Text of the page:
Keyword search information for fanfiction for December 2007.
Pinpointing the origins of fan fiction both as a phenomena and a common term, can be tricky, due to the somewhat imprecise and not universally agreed upon definition. However, as early as the 17th century, documented parodies and sequels to works such as Don Quixote and Alice in Wonderland can be found. The original works were not under Copyright as we understand that term today.

Historical definitions

The following definition is from the science fiction fandom and dates to 1944:

fan fiction - Sometimes improperly used to mean fan science fiction, that is, ordinary fantasy published in a fan magazine. Properly, the term means fiction about fans, or something about pros, and occasionally bringing in some famous characters stf stories. [4]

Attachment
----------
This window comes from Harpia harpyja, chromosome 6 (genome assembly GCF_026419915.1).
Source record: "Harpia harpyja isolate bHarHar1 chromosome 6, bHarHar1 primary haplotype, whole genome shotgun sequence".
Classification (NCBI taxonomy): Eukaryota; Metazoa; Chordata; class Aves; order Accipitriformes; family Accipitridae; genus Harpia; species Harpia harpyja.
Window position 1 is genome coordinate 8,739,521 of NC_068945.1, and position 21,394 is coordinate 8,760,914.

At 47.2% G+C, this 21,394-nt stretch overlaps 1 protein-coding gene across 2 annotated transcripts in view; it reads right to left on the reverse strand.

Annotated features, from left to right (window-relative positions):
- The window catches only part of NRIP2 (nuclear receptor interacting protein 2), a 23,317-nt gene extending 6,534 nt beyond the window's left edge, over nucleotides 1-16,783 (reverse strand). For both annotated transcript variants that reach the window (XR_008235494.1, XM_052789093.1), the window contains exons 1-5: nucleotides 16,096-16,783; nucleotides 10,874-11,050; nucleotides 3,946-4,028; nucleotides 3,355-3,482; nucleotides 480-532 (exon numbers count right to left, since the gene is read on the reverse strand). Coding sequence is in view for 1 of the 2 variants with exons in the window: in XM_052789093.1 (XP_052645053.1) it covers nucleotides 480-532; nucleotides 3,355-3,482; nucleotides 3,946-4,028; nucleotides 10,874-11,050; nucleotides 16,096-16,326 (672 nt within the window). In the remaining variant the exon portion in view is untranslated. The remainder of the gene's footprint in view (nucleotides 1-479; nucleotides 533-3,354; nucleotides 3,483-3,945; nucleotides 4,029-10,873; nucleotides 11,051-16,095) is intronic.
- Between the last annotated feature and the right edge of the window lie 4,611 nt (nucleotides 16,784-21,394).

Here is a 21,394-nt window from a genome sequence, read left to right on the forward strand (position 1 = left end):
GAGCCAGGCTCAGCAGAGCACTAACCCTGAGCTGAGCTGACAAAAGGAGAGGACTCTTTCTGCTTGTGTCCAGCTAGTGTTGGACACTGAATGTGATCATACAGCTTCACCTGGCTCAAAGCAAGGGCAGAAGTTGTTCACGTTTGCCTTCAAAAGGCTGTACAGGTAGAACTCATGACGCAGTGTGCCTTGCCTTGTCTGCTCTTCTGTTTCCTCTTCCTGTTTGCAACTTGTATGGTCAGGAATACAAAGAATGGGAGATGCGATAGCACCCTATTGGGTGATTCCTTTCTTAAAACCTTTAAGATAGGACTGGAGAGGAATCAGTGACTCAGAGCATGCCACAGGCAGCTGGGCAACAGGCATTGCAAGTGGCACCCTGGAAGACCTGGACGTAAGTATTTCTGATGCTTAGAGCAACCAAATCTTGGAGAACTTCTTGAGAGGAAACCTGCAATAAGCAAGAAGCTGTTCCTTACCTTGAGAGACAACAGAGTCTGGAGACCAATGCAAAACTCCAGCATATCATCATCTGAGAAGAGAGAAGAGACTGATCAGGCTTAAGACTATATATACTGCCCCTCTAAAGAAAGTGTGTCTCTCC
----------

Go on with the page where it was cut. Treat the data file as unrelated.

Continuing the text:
The following term dates to 1997 and was written by JPayne:

Fan fiction: (also 'fan fic' and 'fanfic') Stories written by fans using characters created by others in films, TV series, books, comics, and sometimes real-life. Fanfic used to be most commonly associated with science fiction, specifically Star Trek fandom. In the early days of science fiction fandom, fan fiction seems to have been simply original stories written by fans, not necessarily about someone else's creation and characters. Because of the growth of a sense of "If it's good enough to read, it's good enough to sell; if it hasn't been sold, why bother to read it?" snobbery among science fiction fandom, fanfic fell by the wayside until Star Trek made it's appearance. Fanfiction, anymore, is inherently unsellable work. Because the original copyrights to properties such as Star Trek, The X-Files, and other shows, books, movies and video games, are held by people other than the fanfic writers themselves, anyone attempting to sell their fanfics for profit run the risk of being slapped with an infringement lawsuit.